Sign In or Create an Account.

By continuing, you agree to the Terms of Service and acknowledge our Privacy Policy

Politics

Will SCOTUS Block a Major Air Pollution Rule?

On being a good neighbor, Rivian’s results, and China’s emissions

Will SCOTUS Block a Major Air Pollution Rule?
Heatmap Illustration/Getty Images

Current conditions: Heavy rain caused extreme flooding outside Rio de Janeiro • Japan is enduring record-breaking warm winter weather • It’ll be 72 degrees Fahrenheit and sunny at Peoria Stadium in Arizona for the MLB’s first spring training game between the Los Angeles Dodgers and the San Diego Padres.

THE TOP FIVE

1. Supreme Court weighs challenge to EPA pollution rule

The Supreme Court this week has been hearing arguments in what CNN called “the most significant environmental dispute at the high court this year,” and things aren’t looking good for the Environmental Protection Agency. Several states and energy companies want to block the EPA’s “good neighbor” plan, which seeks to impose strict emissions limits on industrial activities in 23 states in an effort to prevent pollution from drifting across state lines and forming dangerous smog. Challengers say the regulation is overreaching and want its implementation delayed. Yesterday the court’s conservative majority appeared skeptical of the EPA’s authority, citing the fact that lower court decisions have paused the regulation in 12 states.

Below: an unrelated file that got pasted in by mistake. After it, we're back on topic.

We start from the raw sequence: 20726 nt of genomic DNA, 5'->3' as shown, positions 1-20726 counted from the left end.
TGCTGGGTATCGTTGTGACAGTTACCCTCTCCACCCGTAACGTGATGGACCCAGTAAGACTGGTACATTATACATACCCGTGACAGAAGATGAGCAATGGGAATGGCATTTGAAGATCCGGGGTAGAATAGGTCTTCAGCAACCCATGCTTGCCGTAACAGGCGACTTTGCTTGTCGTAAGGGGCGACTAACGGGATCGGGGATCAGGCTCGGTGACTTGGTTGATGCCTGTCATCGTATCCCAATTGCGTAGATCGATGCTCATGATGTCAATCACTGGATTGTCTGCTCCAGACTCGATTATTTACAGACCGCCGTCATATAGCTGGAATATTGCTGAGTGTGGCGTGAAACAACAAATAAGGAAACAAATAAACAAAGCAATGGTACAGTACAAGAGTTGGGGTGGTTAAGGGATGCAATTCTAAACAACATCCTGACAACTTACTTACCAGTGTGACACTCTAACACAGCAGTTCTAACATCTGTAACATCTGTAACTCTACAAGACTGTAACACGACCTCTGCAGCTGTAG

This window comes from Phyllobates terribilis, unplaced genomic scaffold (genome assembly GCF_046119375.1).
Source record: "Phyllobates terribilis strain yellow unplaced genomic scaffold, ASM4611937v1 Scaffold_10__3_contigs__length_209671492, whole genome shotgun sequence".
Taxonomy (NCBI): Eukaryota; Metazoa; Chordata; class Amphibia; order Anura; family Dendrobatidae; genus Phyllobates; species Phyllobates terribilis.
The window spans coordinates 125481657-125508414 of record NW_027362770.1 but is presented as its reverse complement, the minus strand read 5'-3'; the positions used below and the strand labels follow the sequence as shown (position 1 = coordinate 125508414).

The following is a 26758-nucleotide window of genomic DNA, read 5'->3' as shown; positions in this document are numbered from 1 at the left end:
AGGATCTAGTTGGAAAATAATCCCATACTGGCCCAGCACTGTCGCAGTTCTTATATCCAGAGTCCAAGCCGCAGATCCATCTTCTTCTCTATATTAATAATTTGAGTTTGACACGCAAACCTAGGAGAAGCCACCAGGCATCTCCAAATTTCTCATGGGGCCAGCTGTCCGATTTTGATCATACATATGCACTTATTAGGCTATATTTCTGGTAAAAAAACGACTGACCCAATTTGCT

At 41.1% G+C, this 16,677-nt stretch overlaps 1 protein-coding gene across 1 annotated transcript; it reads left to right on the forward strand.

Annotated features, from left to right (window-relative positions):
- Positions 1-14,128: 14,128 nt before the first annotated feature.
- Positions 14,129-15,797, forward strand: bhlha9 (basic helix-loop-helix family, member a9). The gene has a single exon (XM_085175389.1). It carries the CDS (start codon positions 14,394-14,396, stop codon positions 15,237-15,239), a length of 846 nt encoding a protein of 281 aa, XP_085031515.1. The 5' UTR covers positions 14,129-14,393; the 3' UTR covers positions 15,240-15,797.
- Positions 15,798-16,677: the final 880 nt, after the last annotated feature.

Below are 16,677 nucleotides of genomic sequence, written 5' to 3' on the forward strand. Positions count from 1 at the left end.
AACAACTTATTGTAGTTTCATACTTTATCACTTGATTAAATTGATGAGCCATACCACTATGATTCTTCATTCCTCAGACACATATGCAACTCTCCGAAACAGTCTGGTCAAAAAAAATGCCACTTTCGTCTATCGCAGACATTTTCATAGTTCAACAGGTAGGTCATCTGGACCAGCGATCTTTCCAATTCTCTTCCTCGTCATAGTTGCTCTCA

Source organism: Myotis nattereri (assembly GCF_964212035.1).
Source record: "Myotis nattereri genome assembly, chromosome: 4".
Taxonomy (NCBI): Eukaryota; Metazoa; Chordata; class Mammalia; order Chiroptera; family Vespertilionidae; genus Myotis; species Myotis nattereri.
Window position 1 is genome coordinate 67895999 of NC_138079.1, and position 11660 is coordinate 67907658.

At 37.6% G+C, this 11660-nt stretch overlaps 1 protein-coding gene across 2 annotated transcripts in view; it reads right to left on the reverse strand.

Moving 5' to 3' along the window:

Environmental groups worry a ruling against the EPA here could set a dangerous precedent. “The Supreme Court — if it were to block this rule — would effectively be saying to industry, ‘Look, any time you face costs from a regulation, come on up and take a shot. We might block that rule for you,’” Sam Sankar, senior vice president for programs at Earthjustice, told E&E News.

2. Rivian to cut 10% of salaried workers

Rivian released its Q4 earnings yesterday, and the results were a mixed bag. The company saw $4.4 billion in annual revenue, up 167% from 2022, but it still lost more money per vehicle ($43,000) in Q4 than in the two quarters prior. It also forecast no growth in vehicle production for 2024, and said it will cut 10% of its staff as EV sales growth slows. “We firmly believe in the full electrification of the automotive industry, but recognize in the short-term, the challenging macro-economic conditions,” CEO RJ Scaringe said. The company is expected to unveil its smaller, more affordable R2 electric SUV in two weeks. Scaringe has called the vehicle “Rivian’s version of the Tesla Model 3.”